The Cortez community is hosting a Bradenton benefit for the long-time commercial fisherman, who was diagnosed with throat cancer last year. The profits will help with his medical bills.
Gearing up for stone crab season, which begins in October, has been a little harder this year.
Mike O’Leary, 56, has been commercial fishing out of Cortez for more than two decades. Normally you would find him tending to his crab traps in the gulf or fishing the inshore grass flats, but recently something has been keeping him from getting out on the water in his “ol’ wooden boat, Keegan,” which he named after his son. As O’Leary put it, he just doesn’t have the “giddy up and go” any more.
O’Leary, a fourth-generation Bradenton native, was diagnosed with cancer last year and is currently undergoing radiation therapy. While a life at sea offers many benefits — open air, liberty and landscape — health insurance isn’t one of them.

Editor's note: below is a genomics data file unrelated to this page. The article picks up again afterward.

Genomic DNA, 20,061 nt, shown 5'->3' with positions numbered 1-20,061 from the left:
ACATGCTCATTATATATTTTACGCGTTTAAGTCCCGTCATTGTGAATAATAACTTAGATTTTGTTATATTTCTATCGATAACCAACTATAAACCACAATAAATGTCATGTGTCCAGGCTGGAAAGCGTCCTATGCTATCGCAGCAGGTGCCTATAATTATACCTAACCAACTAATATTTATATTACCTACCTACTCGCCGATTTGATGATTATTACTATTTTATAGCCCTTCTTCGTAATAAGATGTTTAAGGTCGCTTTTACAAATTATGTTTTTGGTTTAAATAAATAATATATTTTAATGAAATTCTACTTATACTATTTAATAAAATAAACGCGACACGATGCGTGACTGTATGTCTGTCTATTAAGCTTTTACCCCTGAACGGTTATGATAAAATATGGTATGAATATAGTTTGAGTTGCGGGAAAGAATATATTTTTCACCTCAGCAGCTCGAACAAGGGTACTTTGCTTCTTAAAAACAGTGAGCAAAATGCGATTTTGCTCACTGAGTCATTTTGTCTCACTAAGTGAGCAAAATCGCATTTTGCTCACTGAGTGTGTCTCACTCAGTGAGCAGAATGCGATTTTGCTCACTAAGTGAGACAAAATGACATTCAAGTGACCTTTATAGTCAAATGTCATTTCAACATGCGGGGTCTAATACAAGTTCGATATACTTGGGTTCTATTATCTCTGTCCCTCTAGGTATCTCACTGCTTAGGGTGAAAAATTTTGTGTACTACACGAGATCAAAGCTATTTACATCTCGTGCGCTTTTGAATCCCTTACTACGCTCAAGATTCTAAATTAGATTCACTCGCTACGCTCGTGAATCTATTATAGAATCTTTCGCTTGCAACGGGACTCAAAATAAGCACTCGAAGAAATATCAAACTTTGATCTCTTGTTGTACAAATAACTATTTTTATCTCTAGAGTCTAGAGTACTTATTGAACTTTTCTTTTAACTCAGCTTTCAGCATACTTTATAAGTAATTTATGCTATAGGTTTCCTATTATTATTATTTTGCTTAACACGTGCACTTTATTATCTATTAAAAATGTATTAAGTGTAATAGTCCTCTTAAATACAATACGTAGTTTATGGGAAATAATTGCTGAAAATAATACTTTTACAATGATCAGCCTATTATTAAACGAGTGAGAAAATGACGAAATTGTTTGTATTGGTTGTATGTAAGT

“It’s been hard,” O’Leary said. “I want so badly to get out there and get to work, but I’m just too weak. Instead I’ve been having an Andy Griffith bonanza.”
Read the full story at Bradenton Patch>>
National Fisherman Live: 1/13/15
In this episode:
Council hosts public hearing on Cashes Ledge
Report assesses Chesapeake water, fisheries
Warmer waters shake up Jersey fishing
North Pacific observer program altered for 2015
Woman aims to crowdsource lobstering career
National Fisherman Live: 12/30/14
In this episode, Michael Crowley, National Fisherman's Boats & Gear editor, interviews Chelsea Woodward, an engineer working with the NIOSH Alaska Pacific Office to design static guards for main drum winches used in the side trawl fishery in the Gulf of Mexico.
The Alaska Seafood Marketing Institute is still seeking public review and comment on the Alaska Responsible Fisheries Management Conformance Criteria (Version 1.2, September 2011). The public review and comment period, which opened on Dec. 3, 2014, runs through Monday, Feb. 3.
NOAA, in consultation with the Department of the Interior, has appointed 10 new members to the Marine Protected Areas Federal Advisory Committee. The 20-member committee is composed of individuals with diverse backgrounds and experience who advise the departments of commerce and the interior on ways to strengthen and connect the nation's MPA programs. The new members join the 10 continuing members appointed in 2012.